Elena Gileva is interested in how objects convey historical narratives. Her experience of growing up in Russia in the 1990s, when the country was rewriting its recent history, has influenced her handmade sculptures, which appear to writhe and tangle on the surface.
“Throughout my childhood the Ethnographic Museum in St Petersburg had a big effect on me,” the artist told The Calvert Journal. For Cultural Landscape, a project produced during her studies at the Royal College of Art, Gileva reinterpreted museum artefacts such the Soviet postcards on display at St Petersburg's Russian Museum using clay.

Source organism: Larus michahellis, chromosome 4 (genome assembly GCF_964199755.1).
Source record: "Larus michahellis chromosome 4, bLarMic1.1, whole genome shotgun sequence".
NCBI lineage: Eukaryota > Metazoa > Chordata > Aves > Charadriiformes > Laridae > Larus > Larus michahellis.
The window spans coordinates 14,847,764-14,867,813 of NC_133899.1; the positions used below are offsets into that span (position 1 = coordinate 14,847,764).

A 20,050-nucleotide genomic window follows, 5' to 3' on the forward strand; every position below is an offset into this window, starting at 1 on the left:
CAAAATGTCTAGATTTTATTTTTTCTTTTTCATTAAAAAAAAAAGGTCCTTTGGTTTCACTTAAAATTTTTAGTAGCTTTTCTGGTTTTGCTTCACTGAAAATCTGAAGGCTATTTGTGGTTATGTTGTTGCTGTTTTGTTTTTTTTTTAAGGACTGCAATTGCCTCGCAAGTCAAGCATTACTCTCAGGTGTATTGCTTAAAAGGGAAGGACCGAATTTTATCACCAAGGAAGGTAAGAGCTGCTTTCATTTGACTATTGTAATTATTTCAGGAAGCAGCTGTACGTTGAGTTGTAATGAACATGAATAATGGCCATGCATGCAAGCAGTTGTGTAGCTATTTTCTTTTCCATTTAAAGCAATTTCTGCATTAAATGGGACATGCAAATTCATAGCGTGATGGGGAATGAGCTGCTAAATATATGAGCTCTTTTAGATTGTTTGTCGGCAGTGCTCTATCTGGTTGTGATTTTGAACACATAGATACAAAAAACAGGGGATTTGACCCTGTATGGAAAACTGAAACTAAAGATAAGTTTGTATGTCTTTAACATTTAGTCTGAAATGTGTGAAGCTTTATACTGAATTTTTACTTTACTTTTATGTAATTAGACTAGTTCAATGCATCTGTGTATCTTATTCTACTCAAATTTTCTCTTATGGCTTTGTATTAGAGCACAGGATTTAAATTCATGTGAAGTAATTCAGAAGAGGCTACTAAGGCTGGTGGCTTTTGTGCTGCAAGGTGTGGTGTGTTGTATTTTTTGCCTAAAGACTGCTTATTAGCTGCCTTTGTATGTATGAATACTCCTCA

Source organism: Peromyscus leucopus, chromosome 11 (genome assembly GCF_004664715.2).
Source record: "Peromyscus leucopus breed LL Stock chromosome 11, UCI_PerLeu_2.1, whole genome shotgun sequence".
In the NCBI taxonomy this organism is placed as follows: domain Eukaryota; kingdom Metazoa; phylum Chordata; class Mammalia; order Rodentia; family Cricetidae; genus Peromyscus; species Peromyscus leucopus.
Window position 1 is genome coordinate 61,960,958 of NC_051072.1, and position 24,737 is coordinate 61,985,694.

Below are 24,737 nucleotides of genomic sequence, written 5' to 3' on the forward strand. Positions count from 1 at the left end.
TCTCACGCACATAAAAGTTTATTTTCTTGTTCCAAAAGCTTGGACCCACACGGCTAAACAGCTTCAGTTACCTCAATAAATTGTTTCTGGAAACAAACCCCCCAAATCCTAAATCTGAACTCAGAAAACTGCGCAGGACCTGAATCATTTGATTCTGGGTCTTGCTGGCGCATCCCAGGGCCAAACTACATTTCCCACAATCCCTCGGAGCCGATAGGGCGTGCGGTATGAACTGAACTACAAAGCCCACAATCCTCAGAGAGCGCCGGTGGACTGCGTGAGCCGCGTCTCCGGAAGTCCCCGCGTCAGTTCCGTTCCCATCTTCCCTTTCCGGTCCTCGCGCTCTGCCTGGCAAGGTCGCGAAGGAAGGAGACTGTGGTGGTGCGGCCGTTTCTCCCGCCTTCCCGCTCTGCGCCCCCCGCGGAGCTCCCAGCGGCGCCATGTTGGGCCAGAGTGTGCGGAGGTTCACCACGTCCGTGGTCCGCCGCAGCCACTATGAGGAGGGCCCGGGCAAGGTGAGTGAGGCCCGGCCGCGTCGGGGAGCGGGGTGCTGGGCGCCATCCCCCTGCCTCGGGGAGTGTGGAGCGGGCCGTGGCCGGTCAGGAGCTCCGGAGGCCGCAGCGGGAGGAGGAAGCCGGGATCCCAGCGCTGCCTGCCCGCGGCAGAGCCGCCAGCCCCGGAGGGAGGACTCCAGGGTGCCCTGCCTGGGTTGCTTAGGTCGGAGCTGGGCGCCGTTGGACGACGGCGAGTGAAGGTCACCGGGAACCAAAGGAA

Gileva's process often begins with images, although the resulting work is always three-dimensional. Besides Cultural Landscape, the artist has previously turned ritual vessels found in Russian iconography into life-size objects.
She describes working with clay on a larger scale as being both liberating and restrictive: “The main form may take a only a week to construct but it takes several more months of drying and sculpting before it can be fired and then finally glazed.”